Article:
Article

Store Associate GO: Augmented Reality Optional

By Manhattan Staff,
store associate go

Overnight, Pokémon GO made the concept of augmented reality (AR) mainstream. Within a couple weeks of its launch, 21 million people per day were wandering around parking lots and parks, captivated by a game where you seek out and capture digital creatures.

AR is a category of technologies that "enhances" reality by overlaying digital information onto an image of the physical world. Pokémon GO has managed to popularize AR in a way no other application—let alone video game—ever has. While many retailers are cashing in on the short-term craze by promoting their stores inside the game (one chain retailer saw1 a 100% increase in sales at stores designated as 'stops' in the game), taking a closer look at why the game has succeeded has some compelling longer-term takeaways for omnichannel store operators in particular.

Physical extends digital

Mark Wilson at Fast Company came up with a theory2 for why GO has connected with consumers while other AR attempts have fizzled:

GO [the smartphone game] represents a very natural extension of [traditional] Pokémon’s core game play […] Pokémon already had the map. GO is just projecting that fantasy world onto the real one.

Wilson's point is compelling because it underscores that AR as a technology isn't what makes the game resonate. It's digital experiences that already mimic the physical world that are the ones that click for users when the two are brought together. For retailers looking to better integrate digital commerce into their store experiences, this has significant implications—especially in the tools used by store associates (who, by the way, are statistically likely to be Pokémon GO players themselves).

Today's store employees typically use multiple systems that aren't seamlessly integrated. The legacy point of sale doesn't give the associate the same access to a customer's purchase history and preferences that the customer's own smartphone does. The store fulfillment system resides on a standalone device that pulls associates away from interacting with in-store customers. Kiosks duplicate what the e-commerce site and mobile app offer, without providing a clear role for the associate to assist in the sale. In all of these examples, the digital and physical worlds coexist, but as with previous attempts at AR, they don't build on one another. The result? A disjointed experience for the store associate, in turn exposed as a poor experience for the customer.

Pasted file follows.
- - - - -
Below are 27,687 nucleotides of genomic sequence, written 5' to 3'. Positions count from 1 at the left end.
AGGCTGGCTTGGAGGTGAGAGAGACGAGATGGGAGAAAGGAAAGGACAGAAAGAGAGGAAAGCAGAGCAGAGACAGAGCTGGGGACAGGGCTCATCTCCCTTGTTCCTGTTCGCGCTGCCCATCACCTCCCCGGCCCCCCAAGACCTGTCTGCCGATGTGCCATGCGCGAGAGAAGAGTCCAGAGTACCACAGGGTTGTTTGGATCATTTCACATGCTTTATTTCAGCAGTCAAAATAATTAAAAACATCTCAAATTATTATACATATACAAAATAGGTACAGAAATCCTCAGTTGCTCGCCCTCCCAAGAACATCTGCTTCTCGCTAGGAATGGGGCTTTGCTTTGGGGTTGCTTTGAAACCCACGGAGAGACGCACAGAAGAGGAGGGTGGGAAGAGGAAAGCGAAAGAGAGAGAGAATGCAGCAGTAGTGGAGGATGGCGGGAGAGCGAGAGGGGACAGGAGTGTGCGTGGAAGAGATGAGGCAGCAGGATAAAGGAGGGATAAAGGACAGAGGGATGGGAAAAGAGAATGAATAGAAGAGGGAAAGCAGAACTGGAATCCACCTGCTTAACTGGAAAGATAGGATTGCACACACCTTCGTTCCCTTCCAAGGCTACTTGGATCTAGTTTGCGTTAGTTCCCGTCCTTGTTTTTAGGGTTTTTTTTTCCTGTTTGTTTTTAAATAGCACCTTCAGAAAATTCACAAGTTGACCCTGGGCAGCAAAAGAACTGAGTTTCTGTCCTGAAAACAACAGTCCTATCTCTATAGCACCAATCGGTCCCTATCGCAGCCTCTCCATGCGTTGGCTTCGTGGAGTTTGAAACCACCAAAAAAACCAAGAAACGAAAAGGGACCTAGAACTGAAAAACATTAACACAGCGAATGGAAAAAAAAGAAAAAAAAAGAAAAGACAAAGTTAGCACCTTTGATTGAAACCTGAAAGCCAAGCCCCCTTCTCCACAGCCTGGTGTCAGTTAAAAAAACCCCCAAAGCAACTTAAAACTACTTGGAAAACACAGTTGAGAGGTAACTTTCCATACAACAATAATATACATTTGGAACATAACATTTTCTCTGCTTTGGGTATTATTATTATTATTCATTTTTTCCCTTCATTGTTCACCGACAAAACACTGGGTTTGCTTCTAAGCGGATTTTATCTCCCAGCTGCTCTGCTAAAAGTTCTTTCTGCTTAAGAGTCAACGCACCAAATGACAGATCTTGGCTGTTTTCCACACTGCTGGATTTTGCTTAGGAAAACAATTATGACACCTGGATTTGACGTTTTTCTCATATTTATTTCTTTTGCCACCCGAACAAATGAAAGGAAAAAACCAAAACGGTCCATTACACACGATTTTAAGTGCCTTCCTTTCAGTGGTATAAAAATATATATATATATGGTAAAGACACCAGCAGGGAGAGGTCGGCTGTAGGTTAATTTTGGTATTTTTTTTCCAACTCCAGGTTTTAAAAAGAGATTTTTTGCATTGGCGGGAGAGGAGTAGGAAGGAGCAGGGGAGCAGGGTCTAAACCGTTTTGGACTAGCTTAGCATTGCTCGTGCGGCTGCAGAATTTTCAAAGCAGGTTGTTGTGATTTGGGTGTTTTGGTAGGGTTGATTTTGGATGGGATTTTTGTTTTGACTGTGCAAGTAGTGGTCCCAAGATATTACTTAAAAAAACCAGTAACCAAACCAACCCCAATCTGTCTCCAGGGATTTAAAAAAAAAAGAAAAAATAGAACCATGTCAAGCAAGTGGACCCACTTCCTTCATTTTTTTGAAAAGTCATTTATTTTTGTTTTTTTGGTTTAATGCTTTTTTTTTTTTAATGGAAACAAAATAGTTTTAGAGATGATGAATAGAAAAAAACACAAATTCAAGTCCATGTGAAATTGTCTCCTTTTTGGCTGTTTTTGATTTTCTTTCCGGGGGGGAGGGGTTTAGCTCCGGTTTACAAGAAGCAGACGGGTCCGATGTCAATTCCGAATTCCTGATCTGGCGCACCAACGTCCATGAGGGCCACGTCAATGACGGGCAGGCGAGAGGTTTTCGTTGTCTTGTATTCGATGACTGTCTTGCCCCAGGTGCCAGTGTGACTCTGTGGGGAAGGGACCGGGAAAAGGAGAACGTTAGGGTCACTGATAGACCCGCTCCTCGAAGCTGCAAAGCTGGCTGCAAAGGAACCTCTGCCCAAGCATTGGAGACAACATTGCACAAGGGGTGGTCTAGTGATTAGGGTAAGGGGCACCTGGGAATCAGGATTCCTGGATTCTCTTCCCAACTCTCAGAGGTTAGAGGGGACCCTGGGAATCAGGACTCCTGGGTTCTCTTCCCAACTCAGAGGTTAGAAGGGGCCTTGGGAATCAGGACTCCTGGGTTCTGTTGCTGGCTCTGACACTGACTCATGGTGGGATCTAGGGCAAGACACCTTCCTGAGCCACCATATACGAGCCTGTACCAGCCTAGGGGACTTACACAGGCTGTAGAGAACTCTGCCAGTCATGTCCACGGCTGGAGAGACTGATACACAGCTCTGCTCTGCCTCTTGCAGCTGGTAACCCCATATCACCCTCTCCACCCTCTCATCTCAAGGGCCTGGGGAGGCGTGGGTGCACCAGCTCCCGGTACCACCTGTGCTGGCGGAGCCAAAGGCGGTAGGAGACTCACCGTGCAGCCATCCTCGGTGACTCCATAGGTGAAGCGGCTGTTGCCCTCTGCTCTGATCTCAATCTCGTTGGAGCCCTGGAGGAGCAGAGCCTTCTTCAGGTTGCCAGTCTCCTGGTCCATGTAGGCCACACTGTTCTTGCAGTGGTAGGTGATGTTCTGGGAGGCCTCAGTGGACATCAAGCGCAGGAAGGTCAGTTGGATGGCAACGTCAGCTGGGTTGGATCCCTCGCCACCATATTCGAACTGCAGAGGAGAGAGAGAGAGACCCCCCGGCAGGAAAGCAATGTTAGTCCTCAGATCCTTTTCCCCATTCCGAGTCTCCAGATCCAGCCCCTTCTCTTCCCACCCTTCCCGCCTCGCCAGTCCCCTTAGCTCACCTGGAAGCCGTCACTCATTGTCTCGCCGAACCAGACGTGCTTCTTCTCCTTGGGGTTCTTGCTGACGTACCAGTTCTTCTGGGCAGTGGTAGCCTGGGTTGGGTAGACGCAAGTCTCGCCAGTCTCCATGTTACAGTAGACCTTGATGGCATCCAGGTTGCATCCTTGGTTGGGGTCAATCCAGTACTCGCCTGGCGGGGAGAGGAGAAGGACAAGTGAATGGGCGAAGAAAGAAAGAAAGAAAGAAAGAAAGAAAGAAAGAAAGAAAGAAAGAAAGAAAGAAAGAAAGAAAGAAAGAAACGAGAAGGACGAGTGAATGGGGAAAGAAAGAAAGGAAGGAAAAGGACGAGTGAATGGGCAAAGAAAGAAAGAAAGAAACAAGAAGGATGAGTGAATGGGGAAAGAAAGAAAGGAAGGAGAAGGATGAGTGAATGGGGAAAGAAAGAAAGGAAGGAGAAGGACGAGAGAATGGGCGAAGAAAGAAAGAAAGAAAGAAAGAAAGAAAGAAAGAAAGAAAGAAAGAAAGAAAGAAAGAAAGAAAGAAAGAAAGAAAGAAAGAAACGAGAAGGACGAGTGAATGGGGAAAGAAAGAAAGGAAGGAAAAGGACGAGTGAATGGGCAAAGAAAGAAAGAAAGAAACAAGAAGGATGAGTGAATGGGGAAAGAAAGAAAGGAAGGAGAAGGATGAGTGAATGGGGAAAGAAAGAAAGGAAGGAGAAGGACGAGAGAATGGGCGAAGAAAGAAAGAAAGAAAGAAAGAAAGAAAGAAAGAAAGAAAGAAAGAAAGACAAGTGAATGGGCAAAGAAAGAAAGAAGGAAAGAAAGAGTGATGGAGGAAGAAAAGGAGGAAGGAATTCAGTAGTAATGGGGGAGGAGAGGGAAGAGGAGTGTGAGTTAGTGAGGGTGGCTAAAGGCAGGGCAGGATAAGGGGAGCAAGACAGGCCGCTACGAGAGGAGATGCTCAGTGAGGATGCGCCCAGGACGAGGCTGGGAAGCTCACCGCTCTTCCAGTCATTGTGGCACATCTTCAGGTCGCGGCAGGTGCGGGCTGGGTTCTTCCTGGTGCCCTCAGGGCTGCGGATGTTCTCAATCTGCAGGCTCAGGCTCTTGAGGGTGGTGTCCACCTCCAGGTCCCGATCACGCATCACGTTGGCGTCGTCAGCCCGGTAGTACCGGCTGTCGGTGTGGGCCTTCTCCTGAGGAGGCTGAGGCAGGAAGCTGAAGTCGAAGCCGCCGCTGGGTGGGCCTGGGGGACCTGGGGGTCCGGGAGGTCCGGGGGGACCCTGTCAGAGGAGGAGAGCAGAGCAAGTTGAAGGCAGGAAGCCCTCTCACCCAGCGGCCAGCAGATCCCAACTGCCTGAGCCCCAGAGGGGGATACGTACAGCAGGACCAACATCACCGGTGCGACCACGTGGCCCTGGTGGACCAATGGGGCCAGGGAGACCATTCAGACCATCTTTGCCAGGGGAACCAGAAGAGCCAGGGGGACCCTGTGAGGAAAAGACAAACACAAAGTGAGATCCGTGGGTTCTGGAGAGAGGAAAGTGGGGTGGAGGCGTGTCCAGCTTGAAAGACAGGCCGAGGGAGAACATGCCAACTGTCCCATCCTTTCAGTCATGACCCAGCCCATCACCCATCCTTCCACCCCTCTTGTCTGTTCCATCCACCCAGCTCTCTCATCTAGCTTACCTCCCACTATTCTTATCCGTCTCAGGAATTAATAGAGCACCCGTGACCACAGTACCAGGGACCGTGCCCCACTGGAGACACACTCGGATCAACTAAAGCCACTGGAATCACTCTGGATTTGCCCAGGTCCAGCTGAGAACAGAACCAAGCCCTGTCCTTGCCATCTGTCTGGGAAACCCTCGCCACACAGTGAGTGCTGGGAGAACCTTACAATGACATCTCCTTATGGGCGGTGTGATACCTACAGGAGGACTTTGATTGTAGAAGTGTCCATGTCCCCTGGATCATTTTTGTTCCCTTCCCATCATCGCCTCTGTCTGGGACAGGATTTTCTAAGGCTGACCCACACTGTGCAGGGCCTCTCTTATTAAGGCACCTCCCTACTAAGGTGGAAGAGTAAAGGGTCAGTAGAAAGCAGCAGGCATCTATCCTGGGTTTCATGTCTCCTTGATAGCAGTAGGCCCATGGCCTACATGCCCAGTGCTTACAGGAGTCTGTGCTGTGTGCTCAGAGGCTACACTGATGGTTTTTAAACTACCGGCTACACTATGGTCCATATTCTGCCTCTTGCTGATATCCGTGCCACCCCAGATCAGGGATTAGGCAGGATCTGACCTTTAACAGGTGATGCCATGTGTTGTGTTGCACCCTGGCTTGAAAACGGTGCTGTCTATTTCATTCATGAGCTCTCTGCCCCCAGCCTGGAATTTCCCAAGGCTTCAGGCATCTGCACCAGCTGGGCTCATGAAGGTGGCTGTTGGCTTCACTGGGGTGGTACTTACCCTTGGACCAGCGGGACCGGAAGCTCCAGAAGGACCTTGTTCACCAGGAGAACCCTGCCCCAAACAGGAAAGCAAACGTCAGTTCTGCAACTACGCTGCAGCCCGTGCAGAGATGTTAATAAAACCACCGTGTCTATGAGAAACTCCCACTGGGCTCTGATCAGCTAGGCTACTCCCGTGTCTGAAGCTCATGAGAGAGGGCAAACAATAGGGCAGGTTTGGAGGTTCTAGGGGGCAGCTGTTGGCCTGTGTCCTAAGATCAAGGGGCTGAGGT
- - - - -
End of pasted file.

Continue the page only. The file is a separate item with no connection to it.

Bringing digital natively to the store

Taking the lesson from the game, digital experiences in the store have to capture and extend the aspects of online shopping that are innately physical to begin with. This breaks down into three categories of online capabilities.

  1. Understanding the customer. Retailers have honed personalized experiences online to a point where the e-commerce site in many ways feels more human than interacting with employees in a store. By taking the customer's shopping history and offering recommendations, the webstore now mimics what high-end stores have long offered with "little black books" and clienteling. 

    Using a hypothetical example, let's apply this digital capability natively to the store: A repeat customer from Boston named Anne purchased a pair of shoes on your e-commerce site last month. While on a business trip, she stops in to your Austin store. Equipped with a mobile device that offers complete insight into her purchase history and brand interaction, your store associate in Austin is able to identify the customer, the shoes she bought online, and the fact that she frequently buys full price and rarely returns merchandise. The associate can offer to find a handbag that matches her shoes, and even set up an appointment for Anne to stop in at the Boston store when she gets home to try on some coordinated outfits.

    Armed with access to 360-degrees of customer data, particularly in a mobile context, store associates can take on virtually any customer relationship-related opportunity with confidence.